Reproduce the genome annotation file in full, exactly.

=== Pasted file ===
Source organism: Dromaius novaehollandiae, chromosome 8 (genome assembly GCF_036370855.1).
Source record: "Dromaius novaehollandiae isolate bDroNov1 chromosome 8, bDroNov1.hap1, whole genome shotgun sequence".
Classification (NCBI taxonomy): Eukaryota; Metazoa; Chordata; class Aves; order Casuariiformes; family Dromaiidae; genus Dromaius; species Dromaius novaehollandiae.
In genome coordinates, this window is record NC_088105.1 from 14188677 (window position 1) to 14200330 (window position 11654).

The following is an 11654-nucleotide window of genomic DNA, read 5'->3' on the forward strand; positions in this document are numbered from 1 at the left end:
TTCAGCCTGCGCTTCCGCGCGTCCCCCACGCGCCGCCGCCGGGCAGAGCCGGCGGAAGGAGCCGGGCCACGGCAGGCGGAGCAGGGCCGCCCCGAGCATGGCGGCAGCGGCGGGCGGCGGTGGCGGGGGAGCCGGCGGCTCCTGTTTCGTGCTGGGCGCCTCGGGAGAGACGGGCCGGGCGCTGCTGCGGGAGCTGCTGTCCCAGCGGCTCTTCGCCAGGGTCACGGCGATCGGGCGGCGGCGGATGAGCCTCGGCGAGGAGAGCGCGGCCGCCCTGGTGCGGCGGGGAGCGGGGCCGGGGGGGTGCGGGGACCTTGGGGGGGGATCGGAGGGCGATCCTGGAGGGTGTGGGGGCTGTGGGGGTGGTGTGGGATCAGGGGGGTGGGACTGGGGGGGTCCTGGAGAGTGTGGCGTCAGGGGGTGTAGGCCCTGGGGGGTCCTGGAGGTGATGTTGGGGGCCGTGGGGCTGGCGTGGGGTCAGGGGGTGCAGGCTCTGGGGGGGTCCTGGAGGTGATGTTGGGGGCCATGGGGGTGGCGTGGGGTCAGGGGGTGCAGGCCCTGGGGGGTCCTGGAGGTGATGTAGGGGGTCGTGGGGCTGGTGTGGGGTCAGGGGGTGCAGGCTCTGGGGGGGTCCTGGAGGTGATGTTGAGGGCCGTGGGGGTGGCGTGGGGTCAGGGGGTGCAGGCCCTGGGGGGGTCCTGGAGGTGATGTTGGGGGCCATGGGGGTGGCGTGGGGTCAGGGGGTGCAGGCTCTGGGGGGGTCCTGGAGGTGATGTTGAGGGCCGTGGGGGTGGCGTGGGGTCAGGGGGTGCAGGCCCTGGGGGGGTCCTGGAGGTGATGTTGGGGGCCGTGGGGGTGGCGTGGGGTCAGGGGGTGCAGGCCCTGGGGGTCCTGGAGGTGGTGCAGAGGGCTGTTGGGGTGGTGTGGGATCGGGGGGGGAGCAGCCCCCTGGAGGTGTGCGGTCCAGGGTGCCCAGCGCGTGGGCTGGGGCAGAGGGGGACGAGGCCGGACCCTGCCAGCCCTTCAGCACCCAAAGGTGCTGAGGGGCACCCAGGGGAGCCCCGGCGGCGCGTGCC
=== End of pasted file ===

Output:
Source organism: Dromaius novaehollandiae, chromosome 8 (genome assembly GCF_036370855.1).
Source record: "Dromaius novaehollandiae isolate bDroNov1 chromosome 8, bDroNov1.hap1, whole genome shotgun sequence".
Classification (NCBI taxonomy): Eukaryota; Metazoa; Chordata; class Aves; order Casuariiformes; family Dromaiidae; genus Dromaius; species Dromaius novaehollandiae.
In genome coordinates, this window is record NC_088105.1 from 14188677 (window position 1) to 14200330 (window position 11654).

The following is an 11654-nucleotide window of genomic DNA, read 5'->3' on the forward strand; positions in this document are numbered from 1 at the left end:
TTCAGCCTGCGCTTCCGCGCGTCCCCCACGCGCCGCCGCCGGGCAGAGCCGGCGGAAGGAGCCGGGCCACGGCAGGCGGAGCAGGGCCGCCCCGAGCATGGCGGCAGCGGCGGGCGGCGGTGGCGGGGGAGCCGGCGGCTCCTGTTTCGTGCTGGGCGCCTCGGGAGAGACGGGCCGGGCGCTGCTGCGGGAGCTGCTGTCCCAGCGGCTCTTCGCCAGGGTCACGGCGATCGGGCGGCGGCGGATGAGCCTCGGCGAGGAGAGCGCGGCCGCCCTGGTGCGGCGGGGAGCGGGGCCGGGGGGGTGCGGGGACCTTGGGGGGGGATCGGAGGGCGATCCTGGAGGGTGTGGGGGCTGTGGGGGTGGTGTGGGATCAGGGGGGTGGGACTGGGGGGGTCCTGGAGAGTGTGGCGTCAGGGGGTGTAGGCCCTGGGGGGTCCTGGAGGTGATGTTGGGGGCCGTGGGGCTGGCGTGGGGTCAGGGGGTGCAGGCTCTGGGGGGGTCCTGGAGGTGATGTTGGGGGCCATGGGGGTGGCGTGGGGTCAGGGGGTGCAGGCCCTGGGGGGTCCTGGAGGTGATGTAGGGGGTCGTGGGGCTGGTGTGGGGTCAGGGGGTGCAGGCTCTGGGGGGGTCCTGGAGGTGATGTTGAGGGCCGTGGGGGTGGCGTGGGGTCAGGGGGTGCAGGCCCTGGGGGGGTCCTGGAGGTGATGTTGGGGGCCATGGGGGTGGCGTGGGGTCAGGGGGTGCAGGCTCTGGGGGGGTCCTGGAGGTGATGTTGAGGGCCGTGGGGGTGGCGTGGGGTCAGGGGGTGCAGGCCCTGGGGGGGTCCTGGAGGTGATGTTGGGGGCCGTGGGGGTGGCGTGGGGTCAGGGGGTGCAGGCCCTGGGGGTCCTGGAGGTGGTGCAGAGGGCTGTTGGGGTGGTGTGGGATCGGGGGGGGAGCAGCCCCCTGGAGGTGTGCGGTCCAGGGTGCCCAGCGCGTGGGCTGGGGCAGAGGGGGACGAGGCCGGACCCTGCCAGCCCTTCAGCACCCAAAGGTGCTGAGGGGCACCCAGGGGAGCCCCGGCGGCGCGTGCC